Our Double Lives
4 hours ago
Most historians agree that Juan Diego was born in 1474 in the calpulli or ward of Tlayacac in Cuauhtitlan, which was established in 1168 by Nahua tribesmen and conquered by the Aztec lord Axayacatl in 1467; and was located 20 kilometers (14 miles) north of Tenochtitlan (now Mexico City).
His native name was Cuauhtlatoatzin, which could be translated as "One who talks like an eagle" or "eagle that talks". The Nican Mopohua describes him as a 'macehualli' or "poor Indian", one who did not belong to any of the social categories of the Empire, as priests, warriors, merchants,...but not a slave; a member of the lowest and largest class in the Aztec Empire. When talking to Our Lady he calls himself "a nobody", and refers to it as the source of his lack of credibility before the Bishop....
In the Catholic view of things, faith and reason are mutually compatible, although through faith we are able to know things that we could not know by reason alone. Hence, faith is both reasonable and transcends reason, just as grace builds on nature but also transcends it. Reason shows us that what God has revealed is compatible with nature. In other words, God is not arbitrary. The natural law written in our hearts is confirmed by supernatural revelation not contradicted by it....
Among Catholics there is much confusion as to the precise meaning of the Virgin Birth. It is not to be confused with the Virginal Conception of Our Lord. The Church, from the earliest times, has articulated the Perpetual Virginity of Our Lady as pertaining to three distinct moments: before the birth of Jesus (ante partum), during the birth of Jesus (in partu), and after birth of Jesus (post partum). Virtually every time the magisterium has spoken on the subject, this threefold distinction is made. This teaching is derived from the early fathers of the Church, who maintained, defended and made the teaching a universally held truth of the Catholic Church.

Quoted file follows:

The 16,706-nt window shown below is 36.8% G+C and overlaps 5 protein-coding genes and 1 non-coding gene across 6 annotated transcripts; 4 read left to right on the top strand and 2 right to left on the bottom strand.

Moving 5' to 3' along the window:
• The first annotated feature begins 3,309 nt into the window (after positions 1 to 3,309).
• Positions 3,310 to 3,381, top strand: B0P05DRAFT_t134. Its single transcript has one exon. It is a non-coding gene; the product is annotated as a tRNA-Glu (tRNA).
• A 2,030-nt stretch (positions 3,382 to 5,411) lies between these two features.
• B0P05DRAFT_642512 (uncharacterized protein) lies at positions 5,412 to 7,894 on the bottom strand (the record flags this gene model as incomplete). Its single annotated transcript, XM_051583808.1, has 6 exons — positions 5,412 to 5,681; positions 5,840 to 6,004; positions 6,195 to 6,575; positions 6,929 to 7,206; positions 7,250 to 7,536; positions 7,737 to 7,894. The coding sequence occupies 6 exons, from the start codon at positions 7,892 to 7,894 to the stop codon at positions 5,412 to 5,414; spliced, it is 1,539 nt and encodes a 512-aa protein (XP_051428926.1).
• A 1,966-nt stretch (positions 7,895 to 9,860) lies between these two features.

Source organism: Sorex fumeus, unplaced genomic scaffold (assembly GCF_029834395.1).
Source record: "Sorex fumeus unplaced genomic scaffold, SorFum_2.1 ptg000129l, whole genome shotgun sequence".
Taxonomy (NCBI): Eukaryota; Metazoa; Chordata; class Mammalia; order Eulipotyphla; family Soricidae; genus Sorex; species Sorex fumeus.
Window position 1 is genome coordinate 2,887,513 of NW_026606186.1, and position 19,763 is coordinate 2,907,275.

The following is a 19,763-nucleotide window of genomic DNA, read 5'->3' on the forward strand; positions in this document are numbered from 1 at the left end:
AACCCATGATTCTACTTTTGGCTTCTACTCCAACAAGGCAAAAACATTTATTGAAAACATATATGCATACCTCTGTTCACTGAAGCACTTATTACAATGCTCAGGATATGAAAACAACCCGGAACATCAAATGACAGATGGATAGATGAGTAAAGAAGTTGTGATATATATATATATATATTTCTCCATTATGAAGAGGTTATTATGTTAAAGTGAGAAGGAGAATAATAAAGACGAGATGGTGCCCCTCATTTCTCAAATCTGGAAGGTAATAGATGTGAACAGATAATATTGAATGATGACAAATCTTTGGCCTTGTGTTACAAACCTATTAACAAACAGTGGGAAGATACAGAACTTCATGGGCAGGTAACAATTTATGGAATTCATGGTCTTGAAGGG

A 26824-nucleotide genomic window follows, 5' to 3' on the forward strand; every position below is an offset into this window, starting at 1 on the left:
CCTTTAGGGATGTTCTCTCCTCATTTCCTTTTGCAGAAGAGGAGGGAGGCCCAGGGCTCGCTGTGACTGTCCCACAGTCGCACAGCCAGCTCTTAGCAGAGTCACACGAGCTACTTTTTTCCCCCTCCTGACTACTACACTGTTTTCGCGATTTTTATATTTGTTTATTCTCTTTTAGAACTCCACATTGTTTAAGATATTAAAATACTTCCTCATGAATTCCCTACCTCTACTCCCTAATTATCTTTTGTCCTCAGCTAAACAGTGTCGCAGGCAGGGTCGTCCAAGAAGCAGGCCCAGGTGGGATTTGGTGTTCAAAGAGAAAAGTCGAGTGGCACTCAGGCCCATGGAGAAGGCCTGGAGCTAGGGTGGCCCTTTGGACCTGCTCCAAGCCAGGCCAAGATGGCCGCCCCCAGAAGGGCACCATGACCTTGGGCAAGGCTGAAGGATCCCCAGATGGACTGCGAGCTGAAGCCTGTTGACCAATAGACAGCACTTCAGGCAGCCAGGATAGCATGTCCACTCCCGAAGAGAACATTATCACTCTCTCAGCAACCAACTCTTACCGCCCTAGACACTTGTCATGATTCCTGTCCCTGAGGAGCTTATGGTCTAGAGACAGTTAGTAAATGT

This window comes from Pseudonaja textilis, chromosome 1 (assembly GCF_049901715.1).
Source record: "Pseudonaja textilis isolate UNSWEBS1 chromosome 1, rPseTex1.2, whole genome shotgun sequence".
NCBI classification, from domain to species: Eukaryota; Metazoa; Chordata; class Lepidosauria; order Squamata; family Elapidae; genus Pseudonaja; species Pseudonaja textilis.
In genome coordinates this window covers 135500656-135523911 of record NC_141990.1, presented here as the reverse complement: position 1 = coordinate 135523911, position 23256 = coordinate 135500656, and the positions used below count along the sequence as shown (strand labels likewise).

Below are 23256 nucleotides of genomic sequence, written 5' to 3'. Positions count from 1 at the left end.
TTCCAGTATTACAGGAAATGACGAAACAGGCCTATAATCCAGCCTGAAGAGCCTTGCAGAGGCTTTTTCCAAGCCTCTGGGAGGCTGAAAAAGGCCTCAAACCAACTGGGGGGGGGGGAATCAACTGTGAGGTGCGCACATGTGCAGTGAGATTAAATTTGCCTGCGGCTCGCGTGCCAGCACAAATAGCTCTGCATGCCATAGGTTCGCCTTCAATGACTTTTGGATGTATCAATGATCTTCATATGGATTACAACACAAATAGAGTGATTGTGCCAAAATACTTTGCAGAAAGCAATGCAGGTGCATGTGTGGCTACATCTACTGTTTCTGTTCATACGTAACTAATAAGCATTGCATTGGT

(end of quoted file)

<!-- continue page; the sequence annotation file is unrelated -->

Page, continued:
The Virginity of Our Lady “before the birth of Jesus” (ante partum) refers to the Virginal Conception, namely, that Jesus was conceived in the womb of Mary by the power of the Holy Spirit, and not by the seed of man. That is fairly clear. It is also clear that the Virginity of Our Lady “after the birth of Jesus” (post partum) refers to the fact that Our Lady never had sexual relations, even after the birth of Jesus, a fact that many Protestants deny. For many Catholics, unfortunately, these two points say everything that is to be said about the Virginity of Our Lady and such Catholics proceed to explain away the Virginity of Our Lady “during the birth of Jesus” (in partu). They say that the Virginity of Our Lady in partu, just refers to her “spiritual virginity,” an idea that is contrary to magisterial clarifications. Or, they say, that the “Virgin Birth” is a misnomer for “Virginal Conception.”
But the middle moment of Our Lady’s Perpetual Virginity is real and its reality is the only viable reason why the Church would continue to insist on a threefold distinction as opposed to a twofold one. In fact, unless the Virginity of Our Lady in partu means exactly what the Fathers of the Church said it means, namely, miraculous birth, then it means nothing at all and as a statement of faith is completely superfluous and meaningless.
Theologians can speculate all they want on what does or does not belong to the essential matter of the Church’s definition of the Perpetual Virginity, but the only reason anyone would doubt that the birth of Jesus is any less miraculous than the conception is a lack of faith. People will cite this or that theologian, whose convoluted explanation of the Virgin Birth allows for a natural birth, including pain and afterbirth, but they cannot cite any ancient authorities or magisterial affirmations. They do not want to believe the full truth of the Virgin Birth because it is hard to believe—and because it is not convenient doctrine for Apologetics. (Read entire post.)
Bona crux. It is through the cross that we achieve union with him who was nailed there, our Heavenly Spouse. We should accept, as we would a favor, every moment of our lives and whatever they may bring, whether it is good or bad, but the crosses with even greater gratitude than the rest. Crosses release us from this world and by doing so bind us to God.